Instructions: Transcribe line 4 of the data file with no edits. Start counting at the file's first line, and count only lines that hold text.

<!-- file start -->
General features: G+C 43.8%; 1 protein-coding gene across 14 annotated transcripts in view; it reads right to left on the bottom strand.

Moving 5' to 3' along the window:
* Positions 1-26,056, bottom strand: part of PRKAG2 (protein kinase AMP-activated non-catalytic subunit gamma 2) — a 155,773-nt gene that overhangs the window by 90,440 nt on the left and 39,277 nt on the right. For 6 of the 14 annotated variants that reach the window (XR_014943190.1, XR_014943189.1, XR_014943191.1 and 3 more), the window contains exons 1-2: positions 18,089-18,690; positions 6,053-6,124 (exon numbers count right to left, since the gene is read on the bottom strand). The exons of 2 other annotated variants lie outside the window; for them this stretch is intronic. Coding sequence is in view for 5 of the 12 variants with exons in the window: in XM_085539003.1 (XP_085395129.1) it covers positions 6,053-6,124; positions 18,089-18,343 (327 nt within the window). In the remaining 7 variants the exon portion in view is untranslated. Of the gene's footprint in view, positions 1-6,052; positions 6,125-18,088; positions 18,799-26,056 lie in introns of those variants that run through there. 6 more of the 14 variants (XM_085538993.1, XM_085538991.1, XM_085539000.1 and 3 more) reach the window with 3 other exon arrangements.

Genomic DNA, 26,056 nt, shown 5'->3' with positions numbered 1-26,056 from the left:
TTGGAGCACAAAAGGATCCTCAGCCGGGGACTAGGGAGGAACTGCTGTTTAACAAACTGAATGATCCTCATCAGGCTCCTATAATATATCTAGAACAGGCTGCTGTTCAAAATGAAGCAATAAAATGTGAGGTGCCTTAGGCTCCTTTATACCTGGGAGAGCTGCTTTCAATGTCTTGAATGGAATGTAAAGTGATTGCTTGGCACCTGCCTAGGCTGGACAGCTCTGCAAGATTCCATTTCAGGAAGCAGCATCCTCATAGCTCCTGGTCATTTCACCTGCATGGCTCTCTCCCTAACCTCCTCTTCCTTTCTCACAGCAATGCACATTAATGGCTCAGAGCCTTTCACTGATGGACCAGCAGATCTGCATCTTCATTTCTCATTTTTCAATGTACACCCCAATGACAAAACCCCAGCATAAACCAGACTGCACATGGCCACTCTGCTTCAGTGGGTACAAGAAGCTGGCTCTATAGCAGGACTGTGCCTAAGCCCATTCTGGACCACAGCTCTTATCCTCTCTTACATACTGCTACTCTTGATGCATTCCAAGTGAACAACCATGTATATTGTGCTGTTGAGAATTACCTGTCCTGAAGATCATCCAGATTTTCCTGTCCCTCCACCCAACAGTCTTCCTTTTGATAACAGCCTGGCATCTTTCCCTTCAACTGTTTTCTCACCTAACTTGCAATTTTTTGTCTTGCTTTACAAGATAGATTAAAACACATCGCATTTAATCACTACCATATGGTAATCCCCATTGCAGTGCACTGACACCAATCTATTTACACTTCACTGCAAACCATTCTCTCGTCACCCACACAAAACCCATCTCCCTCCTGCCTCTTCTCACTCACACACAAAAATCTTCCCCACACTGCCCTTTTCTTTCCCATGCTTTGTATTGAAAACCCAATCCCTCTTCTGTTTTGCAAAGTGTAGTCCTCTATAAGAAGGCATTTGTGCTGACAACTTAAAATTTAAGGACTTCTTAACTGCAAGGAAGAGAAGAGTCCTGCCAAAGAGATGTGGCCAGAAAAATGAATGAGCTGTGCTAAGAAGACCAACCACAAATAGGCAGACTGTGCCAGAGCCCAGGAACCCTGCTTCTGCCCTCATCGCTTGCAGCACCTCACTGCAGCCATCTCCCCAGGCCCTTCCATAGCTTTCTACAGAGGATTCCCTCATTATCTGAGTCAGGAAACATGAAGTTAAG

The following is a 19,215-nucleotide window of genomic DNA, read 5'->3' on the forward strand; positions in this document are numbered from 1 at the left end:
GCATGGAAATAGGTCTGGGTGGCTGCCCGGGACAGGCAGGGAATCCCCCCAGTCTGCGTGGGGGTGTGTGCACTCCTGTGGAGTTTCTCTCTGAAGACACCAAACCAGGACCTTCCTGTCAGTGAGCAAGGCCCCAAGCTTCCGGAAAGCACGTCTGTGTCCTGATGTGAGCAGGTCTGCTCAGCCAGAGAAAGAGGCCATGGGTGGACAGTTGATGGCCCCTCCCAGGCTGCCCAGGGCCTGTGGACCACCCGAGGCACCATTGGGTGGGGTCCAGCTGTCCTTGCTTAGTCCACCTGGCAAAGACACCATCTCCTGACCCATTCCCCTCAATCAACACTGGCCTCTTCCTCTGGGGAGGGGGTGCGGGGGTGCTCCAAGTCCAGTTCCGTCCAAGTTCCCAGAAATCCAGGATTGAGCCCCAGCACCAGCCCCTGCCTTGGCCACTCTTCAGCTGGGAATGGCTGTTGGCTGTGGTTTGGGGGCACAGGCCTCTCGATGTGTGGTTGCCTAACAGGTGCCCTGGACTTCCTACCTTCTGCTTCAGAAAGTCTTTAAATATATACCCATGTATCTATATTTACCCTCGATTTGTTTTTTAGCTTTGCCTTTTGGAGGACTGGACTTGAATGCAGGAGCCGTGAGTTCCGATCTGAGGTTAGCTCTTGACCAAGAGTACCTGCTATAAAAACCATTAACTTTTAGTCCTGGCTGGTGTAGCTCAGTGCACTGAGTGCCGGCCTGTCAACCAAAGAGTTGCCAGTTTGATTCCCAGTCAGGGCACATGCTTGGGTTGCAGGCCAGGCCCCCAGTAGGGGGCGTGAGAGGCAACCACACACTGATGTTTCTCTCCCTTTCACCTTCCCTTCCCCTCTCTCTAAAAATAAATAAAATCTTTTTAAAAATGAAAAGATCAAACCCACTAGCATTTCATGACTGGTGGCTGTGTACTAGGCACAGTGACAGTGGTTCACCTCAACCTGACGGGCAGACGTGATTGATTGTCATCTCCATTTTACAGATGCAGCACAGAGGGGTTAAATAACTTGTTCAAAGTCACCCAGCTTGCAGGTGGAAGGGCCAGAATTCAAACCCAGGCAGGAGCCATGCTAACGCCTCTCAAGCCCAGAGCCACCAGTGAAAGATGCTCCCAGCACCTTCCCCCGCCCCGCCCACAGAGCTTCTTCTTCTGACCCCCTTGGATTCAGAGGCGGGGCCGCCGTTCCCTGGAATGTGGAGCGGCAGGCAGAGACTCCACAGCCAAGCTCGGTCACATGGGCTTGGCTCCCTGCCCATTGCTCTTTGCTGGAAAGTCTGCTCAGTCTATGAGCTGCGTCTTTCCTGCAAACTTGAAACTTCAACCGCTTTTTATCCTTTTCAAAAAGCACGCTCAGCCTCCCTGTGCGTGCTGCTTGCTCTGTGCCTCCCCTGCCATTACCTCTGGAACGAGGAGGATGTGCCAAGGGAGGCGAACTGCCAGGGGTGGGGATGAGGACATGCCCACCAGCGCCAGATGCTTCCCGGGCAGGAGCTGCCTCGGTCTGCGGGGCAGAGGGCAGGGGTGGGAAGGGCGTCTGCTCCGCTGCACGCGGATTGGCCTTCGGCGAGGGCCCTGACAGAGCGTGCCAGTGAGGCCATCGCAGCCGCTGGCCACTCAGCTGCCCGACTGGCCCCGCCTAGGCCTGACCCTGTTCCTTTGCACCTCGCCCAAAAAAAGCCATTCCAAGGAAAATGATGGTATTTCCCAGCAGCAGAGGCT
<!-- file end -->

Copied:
Genomic DNA, 26,056 nt, shown 5'->3' with positions numbered 1-26,056 from the left: